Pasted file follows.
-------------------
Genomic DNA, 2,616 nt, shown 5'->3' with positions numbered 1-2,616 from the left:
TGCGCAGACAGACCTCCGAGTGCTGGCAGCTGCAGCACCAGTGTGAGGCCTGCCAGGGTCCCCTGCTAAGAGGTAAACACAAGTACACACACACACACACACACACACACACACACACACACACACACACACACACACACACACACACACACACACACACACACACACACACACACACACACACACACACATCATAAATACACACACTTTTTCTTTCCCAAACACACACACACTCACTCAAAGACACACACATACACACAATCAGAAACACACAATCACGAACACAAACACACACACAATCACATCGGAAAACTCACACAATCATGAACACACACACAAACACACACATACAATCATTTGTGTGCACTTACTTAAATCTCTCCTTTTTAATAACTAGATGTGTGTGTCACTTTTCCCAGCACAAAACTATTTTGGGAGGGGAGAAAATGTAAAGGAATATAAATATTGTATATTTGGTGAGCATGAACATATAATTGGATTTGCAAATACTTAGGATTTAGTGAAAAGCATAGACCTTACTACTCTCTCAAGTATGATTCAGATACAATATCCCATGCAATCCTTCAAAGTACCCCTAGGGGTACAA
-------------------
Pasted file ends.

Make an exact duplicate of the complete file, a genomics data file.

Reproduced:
Genomic DNA, 2,616 nt, shown 5'->3' with positions numbered 1-2,616 from the left:
TGCGCAGACAGACCTCCGAGTGCTGGCAGCTGCAGCACCAGTGTGAGGCCTGCCAGGGTCCCCTGCTAAGAGGTAAACACAAGTACACACACACACACACACACACACACACACACACACACACACACACACACACACACACACACACACACACACACACACACACACACACACACACACACACACACACATCATAAATACACACACTTTTTCTTTCCCAAACACACACACACTCACTCAAAGACACACACATACACACAATCAGAAACACACAATCACGAACACAAACACACACACAATCACATCGGAAAACTCACACAATCATGAACACACACACAAACACACACATACAATCATTTGTGTGCACTTACTTAAATCTCTCCTTTTTAATAACTAGATGTGTGTGTCACTTTTCCCAGCACAAAACTATTTTGGGAGGGGAGAAAATGTAAAGGAATATAAATATTGTATATTTGGTGAGCATGAACATATAATTGGATTTGCAAATACTTAGGATTTAGTGAAAAGCATAGACCTTACTACTCTCTCAAGTATGATTCAGATACAATATCCCATGCAATCCTTCAAAGTACCCCTAGGGGTACAA